We find the same characters weighing into the debate about South Africa. By drip-feeding horrifying stories about the murders of white farmers — and exaggerating the South African government’s apparent indifference – the radical right has been able to paint a series of brutal but unrelated killings as a genocide in progress.

This has become a far-right cause celebre like no other, a story which has travelled from the YouTube-borne right, via Fox News, all the way to the Oval Office. Cherry-picked stories of other nations serve to provide the willing with endless cautionary tales. In far-right circles, Sweden and Britain have each become bywords for sky-rocketing crime rates (apparently fuelled by migration), and general moral and social collapse.

Sadiq Khan’s London is depicted as a blood-soaked morass of knife-crime and abjection. Malmo in Sweden is subject to hysterical coverage from those who know little of, and care less about, the country – something ably and even-handedly examined by Gabriel Gatehouse in a recent edition of Newsnight.

The far-right has for years claimed there is a “Third World invasion” of European capital cities, which tend to have a higher percentage of foreign-born residents than elsewhere. When Trump said ‘Paris is no longer Paris’, he was echoing this idea, in a suitably truncated, distorting manner.

Though its aims are categorically distinct, parts of the international left have skilfully made use of similar techniques. We see pro-Corbyn site Skwawkbox going “undercover” in Venezuelan supermarkets to disprove claims the country is going through a famine. The idea behind the stunt being that if Venezuela’s famine can be disproven or obfuscated away, those like Corbyn who once hailed the country as a beacon of hope can be insulated against the effects of its failure.

Similarly earlier this month, Corbyn supporters piled into Israeli prime minister Benjamin Netanyahu, who had become part of the party’s battle over anti-Semitism.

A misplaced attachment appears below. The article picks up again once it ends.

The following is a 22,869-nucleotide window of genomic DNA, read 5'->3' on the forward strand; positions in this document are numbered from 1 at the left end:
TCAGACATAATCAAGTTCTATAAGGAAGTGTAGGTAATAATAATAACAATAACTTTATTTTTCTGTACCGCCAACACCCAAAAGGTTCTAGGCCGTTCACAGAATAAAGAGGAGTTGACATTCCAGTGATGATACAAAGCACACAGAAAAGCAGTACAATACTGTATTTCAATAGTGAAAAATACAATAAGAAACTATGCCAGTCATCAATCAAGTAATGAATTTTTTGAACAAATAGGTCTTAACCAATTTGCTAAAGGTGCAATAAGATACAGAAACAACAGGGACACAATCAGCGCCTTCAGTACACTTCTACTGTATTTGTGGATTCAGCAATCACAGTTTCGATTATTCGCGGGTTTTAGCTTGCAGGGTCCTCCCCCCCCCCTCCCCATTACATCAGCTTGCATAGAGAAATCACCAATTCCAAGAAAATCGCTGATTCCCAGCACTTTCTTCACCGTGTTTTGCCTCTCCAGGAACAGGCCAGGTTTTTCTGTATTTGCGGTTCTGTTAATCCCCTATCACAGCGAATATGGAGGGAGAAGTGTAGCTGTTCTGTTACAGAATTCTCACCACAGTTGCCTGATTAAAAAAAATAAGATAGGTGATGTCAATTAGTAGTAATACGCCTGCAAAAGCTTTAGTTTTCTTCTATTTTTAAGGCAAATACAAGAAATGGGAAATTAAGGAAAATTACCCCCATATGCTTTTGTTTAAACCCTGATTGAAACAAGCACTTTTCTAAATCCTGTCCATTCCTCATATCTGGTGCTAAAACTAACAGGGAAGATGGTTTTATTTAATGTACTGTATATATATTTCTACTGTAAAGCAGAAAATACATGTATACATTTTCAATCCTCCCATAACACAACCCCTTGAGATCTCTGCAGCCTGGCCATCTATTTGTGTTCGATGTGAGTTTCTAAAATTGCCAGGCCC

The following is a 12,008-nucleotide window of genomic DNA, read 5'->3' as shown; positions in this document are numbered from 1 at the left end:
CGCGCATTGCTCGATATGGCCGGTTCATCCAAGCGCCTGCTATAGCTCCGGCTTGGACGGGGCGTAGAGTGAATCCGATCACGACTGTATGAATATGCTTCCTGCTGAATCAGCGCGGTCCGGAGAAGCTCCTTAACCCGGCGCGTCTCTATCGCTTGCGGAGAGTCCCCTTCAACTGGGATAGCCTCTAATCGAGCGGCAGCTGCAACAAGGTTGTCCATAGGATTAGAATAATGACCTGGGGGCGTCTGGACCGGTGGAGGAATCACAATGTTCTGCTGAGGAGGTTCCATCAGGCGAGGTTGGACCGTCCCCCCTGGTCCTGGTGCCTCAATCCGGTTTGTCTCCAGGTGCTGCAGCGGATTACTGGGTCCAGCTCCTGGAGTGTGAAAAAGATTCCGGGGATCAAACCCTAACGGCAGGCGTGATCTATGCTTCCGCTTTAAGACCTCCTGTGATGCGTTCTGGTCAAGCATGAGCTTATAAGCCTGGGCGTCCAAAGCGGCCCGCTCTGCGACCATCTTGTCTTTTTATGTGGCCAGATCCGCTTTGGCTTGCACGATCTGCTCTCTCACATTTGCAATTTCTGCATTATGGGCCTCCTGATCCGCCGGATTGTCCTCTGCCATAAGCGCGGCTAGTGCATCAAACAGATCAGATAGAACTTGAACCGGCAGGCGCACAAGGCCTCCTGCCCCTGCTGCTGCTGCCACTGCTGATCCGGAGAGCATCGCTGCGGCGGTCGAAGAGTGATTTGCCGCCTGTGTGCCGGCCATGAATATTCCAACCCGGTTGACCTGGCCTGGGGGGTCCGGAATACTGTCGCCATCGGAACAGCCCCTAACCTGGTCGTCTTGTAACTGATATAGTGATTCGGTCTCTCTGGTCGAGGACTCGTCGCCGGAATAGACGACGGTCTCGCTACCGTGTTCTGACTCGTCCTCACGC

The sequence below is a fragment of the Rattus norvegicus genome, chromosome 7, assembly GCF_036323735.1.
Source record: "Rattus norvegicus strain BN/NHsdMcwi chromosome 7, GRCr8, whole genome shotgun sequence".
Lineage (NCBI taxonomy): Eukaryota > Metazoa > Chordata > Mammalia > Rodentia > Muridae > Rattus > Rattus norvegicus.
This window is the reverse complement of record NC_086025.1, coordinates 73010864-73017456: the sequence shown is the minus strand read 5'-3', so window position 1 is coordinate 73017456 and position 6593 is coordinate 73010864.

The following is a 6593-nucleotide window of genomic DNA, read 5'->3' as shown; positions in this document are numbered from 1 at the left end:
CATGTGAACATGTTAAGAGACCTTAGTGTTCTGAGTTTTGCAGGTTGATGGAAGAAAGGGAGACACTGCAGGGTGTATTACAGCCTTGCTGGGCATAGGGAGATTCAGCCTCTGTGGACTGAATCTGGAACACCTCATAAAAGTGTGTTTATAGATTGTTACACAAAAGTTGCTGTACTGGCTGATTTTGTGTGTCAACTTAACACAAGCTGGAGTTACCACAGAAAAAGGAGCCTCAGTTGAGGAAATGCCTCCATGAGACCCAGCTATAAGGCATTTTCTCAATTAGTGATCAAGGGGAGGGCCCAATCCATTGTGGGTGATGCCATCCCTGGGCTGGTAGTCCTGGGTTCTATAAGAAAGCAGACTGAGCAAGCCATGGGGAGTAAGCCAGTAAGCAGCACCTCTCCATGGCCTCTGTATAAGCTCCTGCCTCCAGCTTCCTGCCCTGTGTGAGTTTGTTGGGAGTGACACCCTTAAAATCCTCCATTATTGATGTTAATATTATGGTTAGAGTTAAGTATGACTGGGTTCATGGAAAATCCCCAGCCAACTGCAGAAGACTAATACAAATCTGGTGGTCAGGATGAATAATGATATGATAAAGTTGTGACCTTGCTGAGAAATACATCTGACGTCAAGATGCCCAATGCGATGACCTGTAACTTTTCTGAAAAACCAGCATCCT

This is the apotheosis of local politics gone global: a petty squabble turned into an international incident for domestic political gain. Those engaged in this all-out war are skilled propagandists. It is almost a perverse pleasure to watch them work. But perhaps the origins of some of their tactics might at least give some of them pause for thought.

Spinning scare stories about foreign countries for domestic consumption is hardly new. Previous centuries furnish many examples of lurid press headlines about foreign horrors and politicians canny enough to capitalise. The way social media now allows foreign observers to follow developments in-depth has proved a new boon for canny, upstart political movements which disdain the status quo.

They understand how the global reach of social media has changed the way politics is conducted and the effect this could have on voters. Where once it was said that all politics was local, the opposite is now the case. Even local politics can be recruited to serve or reinforce global narratives, distorting complex reality in the process. And this in turn can characterise the politics worldwide, for better or, as it has proven, for worse.

James Snell is a British writer whose work has appeared in National Review, Prospect and History Today.